It seems a bit unbalanced–biased?–that the majority of political comment published here is from the reporter who covers city politics….only one viewpoint (and Commissioner Ross sometimes) begs explanation….

Hunter Walker
Trusted Member
Hunter Walker(@hwalker00)
5 months ago
Reply to  MyFernandina

Back when Mike took over the Observer, he put a call out soliciting contributors. Maybe Mike L. is the only one who took Mike up on the offer (and also Chip Ross less frequently). I don’t know for sure.

Mike Lednovich
Trusted Member
Mike Lednovich(@mike-lednovich)
5 months ago
Reply to  MyFernandina

There is no political comment in the article. All aspects are of city commissioner comments/positions during the discussion of density and the Live Local Act. You are welcome to write a differing viewpoint on density at any time and voice your support any of the commissioners’ position on this matter.

Lois
Lois(@lois)
5 months ago

This has no bearing on this conversation, but it is interesting.

Amelia Island is just over 18 square miles in size, similar to Manhattan. It measures 13 miles long and 2 miles wide, making it the same size and shape as Manhattan

Amelia Island has a population of approximately 38,189 people.In contrast, Manhattan has a population of over 1,600,000.

lucyp74
Noble Member
lucyp74(@lucyp74)
5 months ago

Our STATE legislature failed us with the passage of laws to favor developers and insurance companies. DeSantis did well during the pandemic but his head exploded when he saw the $$ those two groups were going to be able to give him for his POTUS run. So, he made certain to SELL our state to them in return. We the people are now paying the price for that nonsense via higher insurance premiums and the loss of citizens’ property rights. Last year, we LOST more than we gained thanks to them. The GREED of people will be the downfall of our country. The mention of the article showing how many members of Congress who outperformed the S&P proves it. BOTH sides of the aisle are complicit. It isn’t a “R” or a “D” problem it is a GREED problem. They ALL have it—power, money…it’s disgusting. They have forgotten WHO they serve. They craft laws that suit THEM, not US. God doesn’t like ugly.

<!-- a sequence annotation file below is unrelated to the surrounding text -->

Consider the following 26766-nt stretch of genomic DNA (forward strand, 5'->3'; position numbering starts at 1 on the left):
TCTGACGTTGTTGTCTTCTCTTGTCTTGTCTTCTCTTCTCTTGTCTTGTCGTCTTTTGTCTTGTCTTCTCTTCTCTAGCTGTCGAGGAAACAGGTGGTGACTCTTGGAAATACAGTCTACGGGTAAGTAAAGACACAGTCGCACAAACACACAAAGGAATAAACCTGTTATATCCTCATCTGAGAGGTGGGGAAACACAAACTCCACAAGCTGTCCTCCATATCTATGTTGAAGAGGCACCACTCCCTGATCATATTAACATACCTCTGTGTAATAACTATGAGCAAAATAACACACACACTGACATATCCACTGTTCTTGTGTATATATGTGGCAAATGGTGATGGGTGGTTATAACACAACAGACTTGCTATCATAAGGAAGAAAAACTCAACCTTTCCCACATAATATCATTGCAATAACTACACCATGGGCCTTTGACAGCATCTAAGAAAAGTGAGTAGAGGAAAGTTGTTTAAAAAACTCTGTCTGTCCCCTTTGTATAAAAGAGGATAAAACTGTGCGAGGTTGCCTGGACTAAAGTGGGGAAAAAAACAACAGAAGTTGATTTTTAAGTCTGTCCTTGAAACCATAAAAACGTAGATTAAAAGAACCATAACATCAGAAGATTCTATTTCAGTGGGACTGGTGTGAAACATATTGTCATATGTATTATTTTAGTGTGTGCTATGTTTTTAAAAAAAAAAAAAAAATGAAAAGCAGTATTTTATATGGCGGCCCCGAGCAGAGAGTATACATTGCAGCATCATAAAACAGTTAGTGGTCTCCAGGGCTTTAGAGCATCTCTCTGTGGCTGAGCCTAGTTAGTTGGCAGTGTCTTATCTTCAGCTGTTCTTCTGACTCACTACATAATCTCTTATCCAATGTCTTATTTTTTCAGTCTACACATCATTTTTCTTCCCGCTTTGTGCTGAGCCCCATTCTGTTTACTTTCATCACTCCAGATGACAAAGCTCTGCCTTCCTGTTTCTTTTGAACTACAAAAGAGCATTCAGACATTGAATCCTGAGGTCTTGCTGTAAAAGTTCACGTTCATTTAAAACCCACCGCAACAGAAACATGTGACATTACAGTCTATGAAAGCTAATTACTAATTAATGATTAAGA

Bill Fold
Noble Member
Bill Fold(@bill-fold)
5 months ago
Reply to  lucyp74

Lucy that’s the best comment yet, and I concur. If ya want to really screw things up take Mark Tomes advice. Misguided people like him are the same kind that are running away from cities north of here because of stupid decisions they were responsible for where they came from. It’s the definition of insanity and it’s now on our doorstep.